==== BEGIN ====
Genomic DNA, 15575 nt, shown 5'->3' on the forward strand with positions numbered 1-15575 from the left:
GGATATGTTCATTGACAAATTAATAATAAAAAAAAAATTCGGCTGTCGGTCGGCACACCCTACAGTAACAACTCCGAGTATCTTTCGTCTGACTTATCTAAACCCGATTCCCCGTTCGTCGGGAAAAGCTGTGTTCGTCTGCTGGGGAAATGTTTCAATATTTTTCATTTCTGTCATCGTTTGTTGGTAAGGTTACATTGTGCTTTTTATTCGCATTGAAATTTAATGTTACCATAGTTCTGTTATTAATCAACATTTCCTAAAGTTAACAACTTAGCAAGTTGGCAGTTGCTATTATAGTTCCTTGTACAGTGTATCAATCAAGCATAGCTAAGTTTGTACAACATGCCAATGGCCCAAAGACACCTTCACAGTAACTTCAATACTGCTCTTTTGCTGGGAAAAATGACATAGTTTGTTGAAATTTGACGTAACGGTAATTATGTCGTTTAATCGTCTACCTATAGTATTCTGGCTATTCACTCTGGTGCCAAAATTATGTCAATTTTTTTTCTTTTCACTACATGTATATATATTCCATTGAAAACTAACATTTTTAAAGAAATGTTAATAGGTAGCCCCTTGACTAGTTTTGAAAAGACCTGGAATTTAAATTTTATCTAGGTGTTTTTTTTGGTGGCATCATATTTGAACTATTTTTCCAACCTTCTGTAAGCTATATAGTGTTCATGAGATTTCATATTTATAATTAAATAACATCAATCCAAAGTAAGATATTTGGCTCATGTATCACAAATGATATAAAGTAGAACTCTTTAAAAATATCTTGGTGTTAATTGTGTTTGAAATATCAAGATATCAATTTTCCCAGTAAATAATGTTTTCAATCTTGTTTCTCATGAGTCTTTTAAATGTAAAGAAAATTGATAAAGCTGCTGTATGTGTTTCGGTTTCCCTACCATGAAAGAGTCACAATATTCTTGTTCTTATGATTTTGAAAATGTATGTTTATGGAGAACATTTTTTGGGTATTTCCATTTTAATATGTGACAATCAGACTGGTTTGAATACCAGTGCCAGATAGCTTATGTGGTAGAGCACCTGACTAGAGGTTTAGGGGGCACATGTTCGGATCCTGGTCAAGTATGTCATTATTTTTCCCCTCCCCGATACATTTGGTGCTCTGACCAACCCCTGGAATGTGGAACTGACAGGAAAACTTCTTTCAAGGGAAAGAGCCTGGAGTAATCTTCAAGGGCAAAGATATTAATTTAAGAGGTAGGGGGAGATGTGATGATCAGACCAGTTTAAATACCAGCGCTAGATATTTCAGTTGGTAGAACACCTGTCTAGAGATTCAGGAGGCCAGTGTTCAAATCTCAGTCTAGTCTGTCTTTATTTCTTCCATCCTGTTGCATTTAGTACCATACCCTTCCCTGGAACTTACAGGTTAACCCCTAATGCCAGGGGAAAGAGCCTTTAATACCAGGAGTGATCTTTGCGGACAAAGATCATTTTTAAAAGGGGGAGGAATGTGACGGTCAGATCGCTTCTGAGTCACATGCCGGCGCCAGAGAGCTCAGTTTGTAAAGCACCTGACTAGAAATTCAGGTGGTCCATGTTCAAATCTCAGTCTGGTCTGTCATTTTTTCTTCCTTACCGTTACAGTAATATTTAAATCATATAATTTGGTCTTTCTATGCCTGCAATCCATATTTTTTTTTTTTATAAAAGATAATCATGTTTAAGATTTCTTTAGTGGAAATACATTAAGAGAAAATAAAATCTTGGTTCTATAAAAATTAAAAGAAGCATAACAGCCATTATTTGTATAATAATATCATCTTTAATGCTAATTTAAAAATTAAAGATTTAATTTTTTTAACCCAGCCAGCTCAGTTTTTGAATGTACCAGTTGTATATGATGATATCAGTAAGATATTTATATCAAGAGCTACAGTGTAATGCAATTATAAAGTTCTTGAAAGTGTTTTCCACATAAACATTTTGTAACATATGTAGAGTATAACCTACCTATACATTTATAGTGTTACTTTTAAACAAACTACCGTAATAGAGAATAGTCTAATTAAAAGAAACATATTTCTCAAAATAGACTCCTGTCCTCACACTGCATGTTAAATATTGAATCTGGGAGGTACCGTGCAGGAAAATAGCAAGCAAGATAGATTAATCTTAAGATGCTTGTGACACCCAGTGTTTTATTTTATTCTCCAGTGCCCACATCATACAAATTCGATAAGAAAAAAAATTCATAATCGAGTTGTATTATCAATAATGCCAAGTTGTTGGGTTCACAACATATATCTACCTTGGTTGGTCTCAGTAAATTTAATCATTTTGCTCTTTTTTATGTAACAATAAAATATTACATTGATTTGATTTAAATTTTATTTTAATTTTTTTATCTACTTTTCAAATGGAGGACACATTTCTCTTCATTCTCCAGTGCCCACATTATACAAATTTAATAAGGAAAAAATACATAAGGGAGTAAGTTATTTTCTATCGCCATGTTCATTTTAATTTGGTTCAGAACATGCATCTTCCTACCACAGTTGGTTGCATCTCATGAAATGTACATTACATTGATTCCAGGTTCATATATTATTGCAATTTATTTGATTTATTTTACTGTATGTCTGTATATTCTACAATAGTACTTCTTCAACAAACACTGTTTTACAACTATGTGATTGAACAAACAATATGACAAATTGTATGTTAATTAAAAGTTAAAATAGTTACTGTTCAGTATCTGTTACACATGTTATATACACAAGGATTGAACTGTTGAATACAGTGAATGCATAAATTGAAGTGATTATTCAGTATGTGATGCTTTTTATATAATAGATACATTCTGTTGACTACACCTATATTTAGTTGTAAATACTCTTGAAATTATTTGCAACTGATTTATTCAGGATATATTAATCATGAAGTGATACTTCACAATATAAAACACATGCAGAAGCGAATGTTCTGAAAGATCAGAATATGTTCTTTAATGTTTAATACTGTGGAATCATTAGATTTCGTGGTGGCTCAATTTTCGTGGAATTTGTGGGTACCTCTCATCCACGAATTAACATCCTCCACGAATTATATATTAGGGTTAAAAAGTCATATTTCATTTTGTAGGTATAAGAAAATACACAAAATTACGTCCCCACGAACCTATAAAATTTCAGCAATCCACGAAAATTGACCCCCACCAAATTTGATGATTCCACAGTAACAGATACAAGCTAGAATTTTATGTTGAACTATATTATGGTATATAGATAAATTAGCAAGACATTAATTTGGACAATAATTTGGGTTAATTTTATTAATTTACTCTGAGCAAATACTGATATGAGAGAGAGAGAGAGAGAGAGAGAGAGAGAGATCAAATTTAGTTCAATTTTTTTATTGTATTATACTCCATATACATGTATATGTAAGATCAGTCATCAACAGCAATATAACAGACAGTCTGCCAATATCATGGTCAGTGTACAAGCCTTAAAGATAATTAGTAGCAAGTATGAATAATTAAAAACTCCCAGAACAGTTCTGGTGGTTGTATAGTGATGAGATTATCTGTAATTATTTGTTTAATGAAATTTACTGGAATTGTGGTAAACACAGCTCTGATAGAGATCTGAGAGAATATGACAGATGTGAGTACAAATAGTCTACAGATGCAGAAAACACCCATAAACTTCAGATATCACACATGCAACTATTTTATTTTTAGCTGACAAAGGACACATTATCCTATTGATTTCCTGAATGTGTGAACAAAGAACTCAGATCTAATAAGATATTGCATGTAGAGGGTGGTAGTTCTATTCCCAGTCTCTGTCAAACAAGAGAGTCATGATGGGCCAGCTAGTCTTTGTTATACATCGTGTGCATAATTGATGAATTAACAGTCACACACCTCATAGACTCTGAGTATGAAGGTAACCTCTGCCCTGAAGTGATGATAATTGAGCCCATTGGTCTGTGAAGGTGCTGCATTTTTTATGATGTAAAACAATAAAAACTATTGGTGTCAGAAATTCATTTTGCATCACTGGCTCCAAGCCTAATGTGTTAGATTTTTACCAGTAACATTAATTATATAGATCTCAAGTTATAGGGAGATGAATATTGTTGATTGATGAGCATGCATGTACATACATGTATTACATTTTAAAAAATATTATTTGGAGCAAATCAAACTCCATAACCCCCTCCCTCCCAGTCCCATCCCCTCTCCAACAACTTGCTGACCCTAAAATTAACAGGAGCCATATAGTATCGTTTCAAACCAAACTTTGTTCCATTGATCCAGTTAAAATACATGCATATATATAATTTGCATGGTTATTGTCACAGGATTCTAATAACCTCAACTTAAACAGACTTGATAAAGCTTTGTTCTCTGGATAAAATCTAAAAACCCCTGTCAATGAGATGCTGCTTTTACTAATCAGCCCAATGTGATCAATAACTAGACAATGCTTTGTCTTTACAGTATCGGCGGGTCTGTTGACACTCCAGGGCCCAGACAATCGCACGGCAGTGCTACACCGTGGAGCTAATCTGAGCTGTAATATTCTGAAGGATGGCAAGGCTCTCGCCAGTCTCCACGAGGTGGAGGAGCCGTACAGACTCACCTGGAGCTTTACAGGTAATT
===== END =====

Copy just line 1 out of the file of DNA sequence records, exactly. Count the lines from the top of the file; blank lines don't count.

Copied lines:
Genomic DNA, 15575 nt, shown 5'->3' on the forward strand with positions numbered 1-15575 from the left: